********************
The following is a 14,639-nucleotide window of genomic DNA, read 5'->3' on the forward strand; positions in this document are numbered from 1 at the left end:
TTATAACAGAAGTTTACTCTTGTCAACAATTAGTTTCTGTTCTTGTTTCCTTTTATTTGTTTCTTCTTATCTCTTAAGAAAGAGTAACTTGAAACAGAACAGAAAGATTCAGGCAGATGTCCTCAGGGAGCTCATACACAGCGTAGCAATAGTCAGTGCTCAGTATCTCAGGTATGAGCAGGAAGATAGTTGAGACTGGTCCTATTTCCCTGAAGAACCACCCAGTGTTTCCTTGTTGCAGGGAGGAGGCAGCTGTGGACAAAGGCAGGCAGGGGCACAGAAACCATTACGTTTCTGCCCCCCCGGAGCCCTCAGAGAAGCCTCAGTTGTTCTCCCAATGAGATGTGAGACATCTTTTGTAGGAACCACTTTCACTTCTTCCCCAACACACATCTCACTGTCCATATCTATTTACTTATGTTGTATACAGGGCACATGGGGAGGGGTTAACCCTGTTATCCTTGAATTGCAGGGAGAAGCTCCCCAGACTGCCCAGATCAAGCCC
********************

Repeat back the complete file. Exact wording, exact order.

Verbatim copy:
The following is a 14,639-nucleotide window of genomic DNA, read 5'->3' on the forward strand; positions in this document are numbered from 1 at the left end:
TTATAACAGAAGTTTACTCTTGTCAACAATTAGTTTCTGTTCTTGTTTCCTTTTATTTGTTTCTTCTTATCTCTTAAGAAAGAGTAACTTGAAACAGAACAGAAAGATTCAGGCAGATGTCCTCAGGGAGCTCATACACAGCGTAGCAATAGTCAGTGCTCAGTATCTCAGGTATGAGCAGGAAGATAGTTGAGACTGGTCCTATTTCCCTGAAGAACCACCCAGTGTTTCCTTGTTGCAGGGAGGAGGCAGCTGTGGACAAAGGCAGGCAGGGGCACAGAAACCATTACGTTTCTGCCCCCCCGGAGCCCTCAGAGAAGCCTCAGTTGTTCTCCCAATGAGATGTGAGACATCTTTTGTAGGAACCACTTTCACTTCTTCCCCAACACACATCTCACTGTCCATATCTATTTACTTATGTTGTATACAGGGCACATGGGGAGGGGTTAACCCTGTTATCCTTGAATTGCAGGGAGAAGCTCCCCAGACTGCCCAGATCAAGCCC